Version 1.1, © 2007 by Dale Cotton, all rights reserved.
One of the more difficult things about being an artist is when family and friends have occasion to look at your pictures and the Oh-isn't-that-nice! fest begins. Probably the most important message I have for the normal, red-blooded, adult human being is:
It's OK if you don't enjoy looking at art
I'll gladly make a deal with anybody: you excuse me from having to be informed about the intricacies of tax shelters or ice hockey strategies and I'll excuse you from having to look at and make appreciative noises about my pictures.
The word "art" covers everything from paper towel patterns to Picasso. One of the most serious failings of the modern educational system is the insidious insecurity it fosters that art is something everyone ought to appreciate, because after all, art is about beauty, and beauty is good stuff.
When I was a boy, art was for sissies, everyone knew it, and any guy who drew or painted pictures of anything other than sausage-winged airplanes dropping sausage-shaped bombs on school yards filled with sausage-limbed teachers, accompanied by Bam! Bam! sound effects, had the good sense to do so in the privacy of his own home. In large measure this street-smarts has been an effective antidote to the education system's poison, and I don't normally have much trouble with male guests feeling obligated to look at and make comments about my pictures. Typically, the problems only start when women are present and their male spouses get that look that tells them they are obliged to sit down with the women folk to pretend to admire the pretty pictures.
So, for all you non-sissy males in the world here is my gift to you:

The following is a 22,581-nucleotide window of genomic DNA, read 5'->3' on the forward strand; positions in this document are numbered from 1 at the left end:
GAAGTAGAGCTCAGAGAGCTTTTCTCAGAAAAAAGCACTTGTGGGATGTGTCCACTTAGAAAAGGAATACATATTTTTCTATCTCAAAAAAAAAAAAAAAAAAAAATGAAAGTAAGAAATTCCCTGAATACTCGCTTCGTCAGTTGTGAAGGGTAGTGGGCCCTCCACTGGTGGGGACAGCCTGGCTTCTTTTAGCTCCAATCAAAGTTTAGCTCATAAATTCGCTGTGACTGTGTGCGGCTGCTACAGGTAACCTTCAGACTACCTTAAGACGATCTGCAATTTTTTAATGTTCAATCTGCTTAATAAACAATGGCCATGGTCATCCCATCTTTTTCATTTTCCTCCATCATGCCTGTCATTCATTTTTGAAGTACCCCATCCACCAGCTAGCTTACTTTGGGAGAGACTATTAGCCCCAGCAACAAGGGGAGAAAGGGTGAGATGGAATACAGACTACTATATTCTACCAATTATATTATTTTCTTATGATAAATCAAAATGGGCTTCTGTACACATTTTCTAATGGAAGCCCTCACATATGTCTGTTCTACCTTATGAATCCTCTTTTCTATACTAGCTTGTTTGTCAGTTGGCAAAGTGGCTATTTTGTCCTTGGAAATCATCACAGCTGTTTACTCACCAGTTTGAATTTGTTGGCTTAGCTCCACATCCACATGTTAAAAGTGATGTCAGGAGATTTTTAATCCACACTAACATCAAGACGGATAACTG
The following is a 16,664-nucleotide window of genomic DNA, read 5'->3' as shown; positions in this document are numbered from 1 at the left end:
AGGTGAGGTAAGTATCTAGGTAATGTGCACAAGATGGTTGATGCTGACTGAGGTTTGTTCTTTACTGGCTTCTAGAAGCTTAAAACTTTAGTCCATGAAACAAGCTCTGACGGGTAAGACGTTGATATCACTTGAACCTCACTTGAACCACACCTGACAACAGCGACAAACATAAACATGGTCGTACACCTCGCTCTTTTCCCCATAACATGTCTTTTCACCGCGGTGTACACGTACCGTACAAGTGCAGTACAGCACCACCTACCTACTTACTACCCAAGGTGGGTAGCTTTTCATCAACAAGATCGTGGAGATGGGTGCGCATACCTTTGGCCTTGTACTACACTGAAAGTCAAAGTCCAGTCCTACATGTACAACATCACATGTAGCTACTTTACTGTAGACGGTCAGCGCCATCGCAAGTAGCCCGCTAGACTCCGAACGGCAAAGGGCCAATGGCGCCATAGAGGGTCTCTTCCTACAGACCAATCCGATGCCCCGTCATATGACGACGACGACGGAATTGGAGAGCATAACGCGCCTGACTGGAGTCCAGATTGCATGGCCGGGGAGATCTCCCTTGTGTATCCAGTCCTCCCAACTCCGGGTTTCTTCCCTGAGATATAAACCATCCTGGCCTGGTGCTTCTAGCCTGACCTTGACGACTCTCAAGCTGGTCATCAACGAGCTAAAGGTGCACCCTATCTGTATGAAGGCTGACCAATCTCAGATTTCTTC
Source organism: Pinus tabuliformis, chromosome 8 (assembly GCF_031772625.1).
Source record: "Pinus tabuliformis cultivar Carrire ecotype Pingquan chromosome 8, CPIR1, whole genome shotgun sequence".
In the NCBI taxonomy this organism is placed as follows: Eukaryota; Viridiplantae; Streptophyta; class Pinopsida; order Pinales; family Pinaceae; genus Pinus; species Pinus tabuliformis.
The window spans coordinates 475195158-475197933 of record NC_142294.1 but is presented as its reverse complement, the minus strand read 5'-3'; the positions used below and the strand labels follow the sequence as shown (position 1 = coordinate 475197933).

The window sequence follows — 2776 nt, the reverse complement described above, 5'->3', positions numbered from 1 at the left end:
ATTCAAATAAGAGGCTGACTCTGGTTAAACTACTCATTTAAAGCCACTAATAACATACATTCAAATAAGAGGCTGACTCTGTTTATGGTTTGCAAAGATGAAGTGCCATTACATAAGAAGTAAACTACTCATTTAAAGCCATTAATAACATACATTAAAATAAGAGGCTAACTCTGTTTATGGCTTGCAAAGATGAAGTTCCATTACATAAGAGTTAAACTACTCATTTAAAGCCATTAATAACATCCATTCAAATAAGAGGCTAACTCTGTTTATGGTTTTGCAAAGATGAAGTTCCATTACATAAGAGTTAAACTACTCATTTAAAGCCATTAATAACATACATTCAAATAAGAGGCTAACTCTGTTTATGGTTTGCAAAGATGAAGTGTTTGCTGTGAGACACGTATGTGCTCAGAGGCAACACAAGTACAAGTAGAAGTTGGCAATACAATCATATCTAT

Print several copies on business card stock and keep them in your wallet.
That's all very well for the male of the species. But what about the female? Well, that's where women's lib comes in. Ladies: you've claimed the right to work 9 to 5 in a grey and beige cubicle with no windows. You've claimed the right to wear faded blue jeans, with or without rips and tatters. You've claimed the right to use Class B construction worker vocabulary. Now is the time to go that extra mile and claim the right to admit your lack of interest in "serious" art, if that's the way you feel. Of course it is. Admit it! Rejoice in this new-found freedom from guilt!
If you're honest with yourself and have the courage to face the world free from the insidious poison of art-guilt, print multiple copies of the following on card stock and keep them handy:
Nevertheless, there may be occasions when it is not desirable or practical to use one of your free passes. For example, you may need to impress the boss or a client – or at least appear reasonably educated. To prepare for such an occasion click on the following button:
and memorize a few of the better phrases that it creates for later use.
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Next week – now that I've eliminated 97% of my potential audience – we'll get down to the burning questions of: what is this thing called art and what is it good for, anyhow?